Do the research: Dig in on state and local policy, research district priorities and goals, and articulate how a product fits into that long term vision, specific statues and funding sources, Giery said. “That is a way in the door that’s intentional and careful,” he said. “If you do the homework up front you’ll save yourself quite a bit of capital.”
Don’t assume schools are all alike: Companies often see schools as a homogeneous group, Custer said. Vendors believe they’re selling to “schools,” but they really need to know who within the school is the target for the product, Custer said. The superintendent may be the top leader in the district, but many other “titles” actually make the purchasing decisions.
“What is the exact title of the person that you’re going to solve their pain?” Custer said he asks companies. Vendors “that succeed the fastest are able to turn around and narrow it down to exact title and even the district size of the people they need to talk to.”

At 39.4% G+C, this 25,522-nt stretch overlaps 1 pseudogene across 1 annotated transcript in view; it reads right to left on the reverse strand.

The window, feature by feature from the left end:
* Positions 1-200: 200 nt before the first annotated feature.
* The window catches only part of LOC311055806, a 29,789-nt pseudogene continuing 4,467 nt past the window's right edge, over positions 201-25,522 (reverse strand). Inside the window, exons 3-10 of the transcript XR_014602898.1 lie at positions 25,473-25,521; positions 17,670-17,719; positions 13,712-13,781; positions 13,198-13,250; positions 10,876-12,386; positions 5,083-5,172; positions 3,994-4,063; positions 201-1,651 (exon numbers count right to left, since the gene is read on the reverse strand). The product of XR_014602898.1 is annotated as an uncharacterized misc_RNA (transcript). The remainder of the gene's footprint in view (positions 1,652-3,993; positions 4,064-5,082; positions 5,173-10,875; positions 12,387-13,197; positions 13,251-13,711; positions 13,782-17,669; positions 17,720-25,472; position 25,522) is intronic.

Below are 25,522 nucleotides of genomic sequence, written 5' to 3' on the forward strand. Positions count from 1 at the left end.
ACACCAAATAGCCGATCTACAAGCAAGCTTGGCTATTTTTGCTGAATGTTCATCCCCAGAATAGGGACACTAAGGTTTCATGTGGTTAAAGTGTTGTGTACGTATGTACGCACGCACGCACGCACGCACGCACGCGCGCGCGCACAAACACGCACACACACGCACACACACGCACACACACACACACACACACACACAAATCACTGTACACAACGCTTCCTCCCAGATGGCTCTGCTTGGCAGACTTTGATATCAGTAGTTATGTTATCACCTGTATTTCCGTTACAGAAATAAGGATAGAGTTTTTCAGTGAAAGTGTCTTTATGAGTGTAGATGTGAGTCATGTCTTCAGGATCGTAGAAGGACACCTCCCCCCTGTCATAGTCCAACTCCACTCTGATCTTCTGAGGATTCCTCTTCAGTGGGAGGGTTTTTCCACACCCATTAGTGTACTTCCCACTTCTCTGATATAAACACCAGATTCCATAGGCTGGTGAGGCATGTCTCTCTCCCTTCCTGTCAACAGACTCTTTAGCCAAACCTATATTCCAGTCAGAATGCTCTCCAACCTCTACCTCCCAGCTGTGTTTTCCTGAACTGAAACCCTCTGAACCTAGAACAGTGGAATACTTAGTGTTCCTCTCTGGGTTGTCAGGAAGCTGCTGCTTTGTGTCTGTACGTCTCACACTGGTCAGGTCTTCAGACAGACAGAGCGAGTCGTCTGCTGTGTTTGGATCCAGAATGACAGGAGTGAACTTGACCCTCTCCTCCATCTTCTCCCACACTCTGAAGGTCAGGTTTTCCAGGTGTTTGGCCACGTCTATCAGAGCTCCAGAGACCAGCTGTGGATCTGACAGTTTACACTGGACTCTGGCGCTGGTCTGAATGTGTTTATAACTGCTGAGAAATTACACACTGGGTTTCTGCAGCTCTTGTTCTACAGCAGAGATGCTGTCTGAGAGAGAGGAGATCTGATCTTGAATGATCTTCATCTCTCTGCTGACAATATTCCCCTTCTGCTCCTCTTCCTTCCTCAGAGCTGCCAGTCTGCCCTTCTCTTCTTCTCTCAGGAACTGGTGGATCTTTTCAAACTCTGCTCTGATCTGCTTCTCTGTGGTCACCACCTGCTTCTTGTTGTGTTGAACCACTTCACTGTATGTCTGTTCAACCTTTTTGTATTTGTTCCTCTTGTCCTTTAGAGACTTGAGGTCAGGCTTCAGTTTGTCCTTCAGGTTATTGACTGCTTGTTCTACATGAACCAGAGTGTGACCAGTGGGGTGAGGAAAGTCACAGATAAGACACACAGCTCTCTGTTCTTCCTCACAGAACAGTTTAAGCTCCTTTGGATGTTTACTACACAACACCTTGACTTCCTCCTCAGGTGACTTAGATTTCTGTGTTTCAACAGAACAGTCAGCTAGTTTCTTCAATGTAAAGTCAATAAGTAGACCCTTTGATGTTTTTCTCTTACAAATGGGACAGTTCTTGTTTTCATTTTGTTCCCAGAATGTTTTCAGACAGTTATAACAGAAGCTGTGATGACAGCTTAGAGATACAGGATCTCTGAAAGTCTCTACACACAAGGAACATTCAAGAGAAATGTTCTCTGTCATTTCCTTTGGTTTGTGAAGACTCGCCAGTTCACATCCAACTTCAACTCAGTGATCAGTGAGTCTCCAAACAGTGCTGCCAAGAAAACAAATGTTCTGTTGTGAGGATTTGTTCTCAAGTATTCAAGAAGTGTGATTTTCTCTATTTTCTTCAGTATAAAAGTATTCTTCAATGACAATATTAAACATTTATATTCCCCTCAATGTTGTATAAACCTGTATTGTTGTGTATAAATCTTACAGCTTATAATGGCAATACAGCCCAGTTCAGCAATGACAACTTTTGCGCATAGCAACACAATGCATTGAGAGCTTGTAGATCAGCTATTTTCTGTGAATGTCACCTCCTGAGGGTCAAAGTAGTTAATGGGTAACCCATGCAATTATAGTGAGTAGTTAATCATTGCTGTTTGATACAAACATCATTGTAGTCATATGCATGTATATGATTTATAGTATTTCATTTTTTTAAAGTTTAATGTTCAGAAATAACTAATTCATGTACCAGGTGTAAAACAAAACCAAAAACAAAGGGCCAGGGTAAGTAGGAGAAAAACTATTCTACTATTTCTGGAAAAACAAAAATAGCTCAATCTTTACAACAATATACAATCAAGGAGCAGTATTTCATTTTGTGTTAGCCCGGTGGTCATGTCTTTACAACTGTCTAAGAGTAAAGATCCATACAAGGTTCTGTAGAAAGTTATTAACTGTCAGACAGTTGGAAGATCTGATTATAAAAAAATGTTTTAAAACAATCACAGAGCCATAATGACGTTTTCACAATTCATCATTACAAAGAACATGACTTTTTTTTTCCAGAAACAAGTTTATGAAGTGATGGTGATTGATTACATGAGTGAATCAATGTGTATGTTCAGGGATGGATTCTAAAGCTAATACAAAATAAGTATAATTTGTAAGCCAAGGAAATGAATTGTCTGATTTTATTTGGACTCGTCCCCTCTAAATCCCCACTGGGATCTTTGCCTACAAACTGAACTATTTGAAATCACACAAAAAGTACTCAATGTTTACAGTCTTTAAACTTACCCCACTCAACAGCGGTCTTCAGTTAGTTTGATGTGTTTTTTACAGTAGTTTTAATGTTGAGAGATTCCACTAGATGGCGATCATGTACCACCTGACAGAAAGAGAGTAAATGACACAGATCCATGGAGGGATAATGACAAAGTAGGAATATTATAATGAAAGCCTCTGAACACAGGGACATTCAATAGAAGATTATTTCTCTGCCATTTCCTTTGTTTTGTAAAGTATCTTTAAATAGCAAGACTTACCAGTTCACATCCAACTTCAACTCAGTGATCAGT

Understand the sales cycle: Custer noted that selling season is Jan. 15 to April 15 and if vendors show up on May 1 to talk up their product, it’s too late to get a spot in the budget. There is also “end-of-year money” that administrators may have to use or lose, which can present opportunities. But to take advantage of this timing, vendors have to know when they occur.
Graham Forman, the managing director and founder of Edovate Capital, which also invests in education companies, cautioned that the education market is known for long sales cycles, particularly for high price point products. But smaller contracts should be able to go through the process in about three months, he said.
Use pilot projects wisely: Pilot projects can be successful ways to get products into classrooms and create interest, but only if executed properly, Giery said. Most important is high-fidelity implementation. “We advise clients to make sure the implementation is flawless,” he said, adding that the product should be simple enough that it doesn’t require excessive professional development or training time for teachers.
In addition, pilot projects should have an expiration data—whether that’s 30, 60, or 90 days—and should be paid—not free–even if the cost is low. Educators “tend to treat things well when [they] pay for it, even if it’s a small amount,” Giery said.